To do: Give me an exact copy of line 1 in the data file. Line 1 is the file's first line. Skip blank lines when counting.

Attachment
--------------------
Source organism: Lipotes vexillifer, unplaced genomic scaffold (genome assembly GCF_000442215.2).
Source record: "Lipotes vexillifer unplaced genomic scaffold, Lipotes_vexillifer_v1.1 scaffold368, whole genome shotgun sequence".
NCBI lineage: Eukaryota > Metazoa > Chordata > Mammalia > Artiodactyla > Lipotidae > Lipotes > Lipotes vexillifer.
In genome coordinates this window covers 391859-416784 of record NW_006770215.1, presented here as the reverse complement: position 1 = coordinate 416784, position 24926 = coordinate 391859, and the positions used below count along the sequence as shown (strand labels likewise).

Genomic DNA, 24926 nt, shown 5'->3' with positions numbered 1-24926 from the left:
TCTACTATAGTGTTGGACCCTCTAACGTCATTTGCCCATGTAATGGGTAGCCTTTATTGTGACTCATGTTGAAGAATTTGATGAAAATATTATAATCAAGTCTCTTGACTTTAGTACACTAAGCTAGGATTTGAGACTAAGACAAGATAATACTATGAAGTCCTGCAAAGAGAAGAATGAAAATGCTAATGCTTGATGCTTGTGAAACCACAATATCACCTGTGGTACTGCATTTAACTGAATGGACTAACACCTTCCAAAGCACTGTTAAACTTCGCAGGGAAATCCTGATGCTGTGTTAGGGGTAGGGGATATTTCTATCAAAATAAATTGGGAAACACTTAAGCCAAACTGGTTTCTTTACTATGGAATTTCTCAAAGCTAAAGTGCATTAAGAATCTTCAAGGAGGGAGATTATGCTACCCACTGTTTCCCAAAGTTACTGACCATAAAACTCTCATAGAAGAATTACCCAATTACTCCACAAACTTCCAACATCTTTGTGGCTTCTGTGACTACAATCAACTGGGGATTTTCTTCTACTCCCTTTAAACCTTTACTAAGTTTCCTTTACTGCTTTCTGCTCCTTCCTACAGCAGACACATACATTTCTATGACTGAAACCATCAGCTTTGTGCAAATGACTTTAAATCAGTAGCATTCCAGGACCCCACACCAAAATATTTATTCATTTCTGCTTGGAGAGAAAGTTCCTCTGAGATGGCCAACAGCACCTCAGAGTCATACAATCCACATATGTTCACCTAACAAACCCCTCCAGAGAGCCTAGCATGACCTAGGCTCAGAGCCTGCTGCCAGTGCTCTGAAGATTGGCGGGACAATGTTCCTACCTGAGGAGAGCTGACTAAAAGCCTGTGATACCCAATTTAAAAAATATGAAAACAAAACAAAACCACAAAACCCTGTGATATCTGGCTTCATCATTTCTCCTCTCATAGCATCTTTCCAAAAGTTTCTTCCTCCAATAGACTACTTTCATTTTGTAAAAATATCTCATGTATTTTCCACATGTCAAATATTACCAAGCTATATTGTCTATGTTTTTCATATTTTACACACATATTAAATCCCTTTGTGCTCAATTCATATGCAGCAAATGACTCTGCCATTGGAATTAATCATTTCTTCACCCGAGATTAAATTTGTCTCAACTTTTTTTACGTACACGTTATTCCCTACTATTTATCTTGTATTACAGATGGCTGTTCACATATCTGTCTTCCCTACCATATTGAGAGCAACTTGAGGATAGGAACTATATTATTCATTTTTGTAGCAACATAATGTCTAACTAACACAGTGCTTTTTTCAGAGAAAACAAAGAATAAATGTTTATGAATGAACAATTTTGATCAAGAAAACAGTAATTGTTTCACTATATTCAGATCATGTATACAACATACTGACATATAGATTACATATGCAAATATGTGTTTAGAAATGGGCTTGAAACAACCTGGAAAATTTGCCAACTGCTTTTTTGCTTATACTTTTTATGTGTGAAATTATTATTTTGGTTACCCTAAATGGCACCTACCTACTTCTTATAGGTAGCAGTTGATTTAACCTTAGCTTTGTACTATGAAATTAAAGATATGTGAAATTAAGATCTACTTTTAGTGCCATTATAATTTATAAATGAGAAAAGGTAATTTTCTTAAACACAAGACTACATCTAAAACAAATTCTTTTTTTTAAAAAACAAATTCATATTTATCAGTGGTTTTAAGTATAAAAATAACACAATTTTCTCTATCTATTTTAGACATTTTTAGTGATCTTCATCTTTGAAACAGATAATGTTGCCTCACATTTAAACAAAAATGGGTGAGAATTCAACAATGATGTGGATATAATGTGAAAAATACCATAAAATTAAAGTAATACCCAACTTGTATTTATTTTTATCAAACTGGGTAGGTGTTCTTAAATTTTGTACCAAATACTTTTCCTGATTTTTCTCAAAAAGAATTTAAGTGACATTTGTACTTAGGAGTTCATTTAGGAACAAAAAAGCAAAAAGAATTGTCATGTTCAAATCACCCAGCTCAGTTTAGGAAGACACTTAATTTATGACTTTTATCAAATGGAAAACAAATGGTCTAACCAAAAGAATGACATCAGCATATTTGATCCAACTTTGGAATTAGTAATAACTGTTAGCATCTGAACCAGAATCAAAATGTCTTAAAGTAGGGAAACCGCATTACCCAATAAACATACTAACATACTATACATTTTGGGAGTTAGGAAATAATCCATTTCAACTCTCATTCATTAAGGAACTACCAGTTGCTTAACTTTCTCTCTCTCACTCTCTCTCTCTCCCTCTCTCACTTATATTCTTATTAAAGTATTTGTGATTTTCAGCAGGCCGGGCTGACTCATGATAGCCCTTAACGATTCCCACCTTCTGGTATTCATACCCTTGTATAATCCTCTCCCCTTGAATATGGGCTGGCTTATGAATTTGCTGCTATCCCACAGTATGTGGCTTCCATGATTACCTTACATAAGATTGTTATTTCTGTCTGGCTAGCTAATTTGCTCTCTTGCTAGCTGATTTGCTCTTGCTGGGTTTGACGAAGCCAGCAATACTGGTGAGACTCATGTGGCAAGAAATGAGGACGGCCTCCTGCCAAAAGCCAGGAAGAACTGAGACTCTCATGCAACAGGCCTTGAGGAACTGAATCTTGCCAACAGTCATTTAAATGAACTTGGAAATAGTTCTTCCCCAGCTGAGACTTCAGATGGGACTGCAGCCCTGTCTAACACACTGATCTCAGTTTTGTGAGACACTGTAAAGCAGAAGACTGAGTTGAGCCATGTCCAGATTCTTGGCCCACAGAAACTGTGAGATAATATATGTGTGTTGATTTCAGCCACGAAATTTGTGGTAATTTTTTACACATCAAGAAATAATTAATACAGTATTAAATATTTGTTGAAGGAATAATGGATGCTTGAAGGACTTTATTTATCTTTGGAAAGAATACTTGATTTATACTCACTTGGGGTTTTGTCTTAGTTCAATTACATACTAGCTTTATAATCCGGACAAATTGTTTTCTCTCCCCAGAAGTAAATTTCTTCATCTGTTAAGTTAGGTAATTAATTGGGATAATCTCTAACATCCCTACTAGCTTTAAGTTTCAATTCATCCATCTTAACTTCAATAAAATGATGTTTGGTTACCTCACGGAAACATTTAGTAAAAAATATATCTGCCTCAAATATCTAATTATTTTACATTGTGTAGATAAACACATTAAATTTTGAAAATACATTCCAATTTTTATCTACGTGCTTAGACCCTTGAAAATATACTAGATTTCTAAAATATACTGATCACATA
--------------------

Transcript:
Source organism: Lipotes vexillifer, unplaced genomic scaffold (genome assembly GCF_000442215.2).